Mimica: ‘I will be the most vocal male feminist’

Neven Mimica [Georgi Gotev]

Development Commissioner Neven Mimica said that he would be the most vocal defender of gender equality in his work on Thursday (26 March), two days after he returned from a global forum in Addis Ababa dedicated to the role of women in politics.

Mimica met with a small group of Brussels journalists to debrief after his first 100 days in office, but gender equality dominated the discussion.

Mimica said that when he chose his own priorities in the Juncker Commission, he realised that gender equality was an overarching issue in development cooperation.

“Gender equality and the empowerment of women and girls is something I would like to be quite visible in every program we make,” he said, adding that the European Commission would strive to make its development programs “gender-proof” and “gender-sensitive”, and that it would be tested for the extent to which it helps close the gender gap.

“Gender is definitely a priority, and this will be ever more visible in our concrete development actions,” Mimica said, adding, “I will be the most vocal male feminist” in the College of Commissioners.

“The reason for this is simple. I really believe that development cannot happen if half of the world’s population is left behind,” he added.

Gender equality was not only an issue of human rights, Mimica argued, adding that women’s empowerment is also about smart development, and smart economics, and is intrinsically linked to the global goal of eradicating poverty and achieving sustainable development.

The Commissioner mentioned that the European Year for Development 2015 has monthly thematic blocs, and March is dedicated to gender equality. But more importantly, he referred to the Women in Parliaments summit held in Addis Ababa earlier this week, co-hosted by the African Union and co-financed by the European Commission,  which he attended.

Mimica said this was indeed a big conference, which brought together over 400 female members of parliaments and governments from all over the world, and was an occasion to discuss how to face global challenges in an innovative way.

He said that the percentage of women in national parliaments had nearly doubled in the last 20 years. Indeed, 22% of parliamentarians worldwide are women, up from 11.3% in 1995. But, as UNESCO Director General Irina Bokova said in Addis Ababa, this still remains a low percentage. Globally, in only 19 countries, the President or the Prime Minister is a women, and of those, 10 are in Europe.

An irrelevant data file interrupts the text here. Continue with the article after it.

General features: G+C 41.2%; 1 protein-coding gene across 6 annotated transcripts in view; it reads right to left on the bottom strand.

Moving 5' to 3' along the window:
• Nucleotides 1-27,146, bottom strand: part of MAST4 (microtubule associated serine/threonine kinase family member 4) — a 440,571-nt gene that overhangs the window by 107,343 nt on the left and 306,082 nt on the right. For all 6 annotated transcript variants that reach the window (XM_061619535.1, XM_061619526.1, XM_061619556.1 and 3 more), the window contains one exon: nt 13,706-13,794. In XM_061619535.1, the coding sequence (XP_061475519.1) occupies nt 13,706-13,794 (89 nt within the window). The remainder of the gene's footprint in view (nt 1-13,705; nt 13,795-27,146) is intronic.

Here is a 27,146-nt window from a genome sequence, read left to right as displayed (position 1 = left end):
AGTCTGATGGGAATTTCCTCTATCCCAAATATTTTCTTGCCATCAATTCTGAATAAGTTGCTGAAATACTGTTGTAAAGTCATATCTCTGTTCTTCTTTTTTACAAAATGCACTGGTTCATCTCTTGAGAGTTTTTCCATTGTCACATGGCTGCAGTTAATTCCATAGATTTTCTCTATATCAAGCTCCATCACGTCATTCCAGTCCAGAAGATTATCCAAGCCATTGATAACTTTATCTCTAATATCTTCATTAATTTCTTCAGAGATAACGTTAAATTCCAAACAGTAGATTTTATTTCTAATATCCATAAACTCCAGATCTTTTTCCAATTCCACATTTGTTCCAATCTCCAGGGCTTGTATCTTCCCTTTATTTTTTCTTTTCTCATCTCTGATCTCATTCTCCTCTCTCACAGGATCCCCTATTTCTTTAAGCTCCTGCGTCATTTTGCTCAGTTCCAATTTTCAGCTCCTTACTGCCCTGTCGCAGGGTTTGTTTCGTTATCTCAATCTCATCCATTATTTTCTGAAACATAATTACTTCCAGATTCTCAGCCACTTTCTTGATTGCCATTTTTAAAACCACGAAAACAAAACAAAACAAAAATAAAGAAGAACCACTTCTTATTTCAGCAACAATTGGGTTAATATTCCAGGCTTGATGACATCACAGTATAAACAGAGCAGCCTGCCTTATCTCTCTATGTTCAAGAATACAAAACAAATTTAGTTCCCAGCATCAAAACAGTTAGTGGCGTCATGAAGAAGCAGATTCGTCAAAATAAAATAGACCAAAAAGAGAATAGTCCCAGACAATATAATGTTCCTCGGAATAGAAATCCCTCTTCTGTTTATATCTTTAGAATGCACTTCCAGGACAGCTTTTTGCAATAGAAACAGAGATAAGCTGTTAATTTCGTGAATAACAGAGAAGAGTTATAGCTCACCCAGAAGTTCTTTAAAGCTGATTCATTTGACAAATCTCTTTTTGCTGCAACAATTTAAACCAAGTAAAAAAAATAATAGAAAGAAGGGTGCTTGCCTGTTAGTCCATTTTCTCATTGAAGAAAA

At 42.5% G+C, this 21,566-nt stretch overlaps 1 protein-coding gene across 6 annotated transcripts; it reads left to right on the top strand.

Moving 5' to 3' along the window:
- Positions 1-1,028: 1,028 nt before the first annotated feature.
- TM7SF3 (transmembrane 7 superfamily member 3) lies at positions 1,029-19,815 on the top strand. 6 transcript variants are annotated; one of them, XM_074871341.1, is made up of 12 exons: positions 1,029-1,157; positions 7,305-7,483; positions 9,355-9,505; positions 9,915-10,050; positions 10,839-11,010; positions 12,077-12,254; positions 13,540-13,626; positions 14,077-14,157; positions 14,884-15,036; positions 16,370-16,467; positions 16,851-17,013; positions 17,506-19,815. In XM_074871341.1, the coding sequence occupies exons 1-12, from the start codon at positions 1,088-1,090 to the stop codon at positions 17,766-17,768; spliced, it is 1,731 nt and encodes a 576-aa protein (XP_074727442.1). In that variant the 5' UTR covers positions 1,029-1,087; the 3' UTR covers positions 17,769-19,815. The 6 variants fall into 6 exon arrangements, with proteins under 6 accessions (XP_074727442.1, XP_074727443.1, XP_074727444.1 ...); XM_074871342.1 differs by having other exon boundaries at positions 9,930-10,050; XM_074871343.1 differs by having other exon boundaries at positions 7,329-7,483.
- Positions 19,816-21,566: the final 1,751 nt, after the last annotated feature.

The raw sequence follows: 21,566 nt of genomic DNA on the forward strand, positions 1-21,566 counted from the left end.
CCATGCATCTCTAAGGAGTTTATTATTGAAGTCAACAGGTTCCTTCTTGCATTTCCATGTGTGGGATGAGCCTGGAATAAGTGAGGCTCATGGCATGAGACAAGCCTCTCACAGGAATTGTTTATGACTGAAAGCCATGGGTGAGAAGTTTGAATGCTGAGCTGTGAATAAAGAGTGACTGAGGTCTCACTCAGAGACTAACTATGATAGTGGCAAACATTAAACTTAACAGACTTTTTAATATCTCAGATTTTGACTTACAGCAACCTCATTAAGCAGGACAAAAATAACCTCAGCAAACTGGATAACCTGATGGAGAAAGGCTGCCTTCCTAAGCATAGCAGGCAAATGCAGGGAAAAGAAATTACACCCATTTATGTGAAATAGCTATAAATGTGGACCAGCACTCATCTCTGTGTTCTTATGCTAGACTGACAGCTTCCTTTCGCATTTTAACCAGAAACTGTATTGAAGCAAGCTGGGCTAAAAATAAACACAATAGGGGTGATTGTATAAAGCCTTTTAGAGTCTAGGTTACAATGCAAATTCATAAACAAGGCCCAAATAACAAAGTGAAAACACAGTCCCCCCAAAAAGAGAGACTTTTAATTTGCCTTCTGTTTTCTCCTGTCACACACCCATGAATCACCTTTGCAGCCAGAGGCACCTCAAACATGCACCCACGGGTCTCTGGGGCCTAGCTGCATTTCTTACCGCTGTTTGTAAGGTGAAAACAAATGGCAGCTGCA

Africa gives the example

“It’s impossible to explain how half of the world’s population can be really heard if they are not properly represented politically,” Mimica said.

As a positive example, he mentioned African countries, Rwanda, Mozambique and South Africa in particular, for achieving major progress in terms of the representation of women in parliament. He explained that as a result of a gender quota introduced in Rwanda, this was the only country with more women than men in parliament. In South Africa, the percentage of women was nearly 45%, and in Mozambique, 40%.

He also said that during his trip to Ethiopia, he visited a women’s association assisting victims of domestic violence, and praised the “extraordinary work” he saw there.

Post-2015 MDGs

Speaking about the sustainable development goals, which are to be decided by the end of the year to replace the Millennium Development Goals, Mimica said that the goal of gender equality should rank very high.

“Among these goals it’s really gender equality and women’s empowerment that must have a very prominent role. This is really what the European Union, the member states, and our Commission, will really focus on,” he said.

Mimica insisted that the EU would emphasise gender equality as a “standalone” sustainable development goal, but also as an overarching theme helping to implement all other sustainable development goals, which are expected to be universal and apply to all countries, developing and developed.

EURACTIV asked Mimica how the EU be an example for the rest of the world regarding gender equality, while the photos at EU summits usually show mostly “men in black”.

Mimica said that when it comes to his experience, when he served as European affairs minister in Croatia, 72% of his ministry was composed of women employees.

“This was the best ever administration I ever had in my career,” Mimica remarked, adding that he wanted to see a similar gender distribution around him in the Juncker Commission.

As Mimica spoke to the press, five female Commission officials sat beside him.

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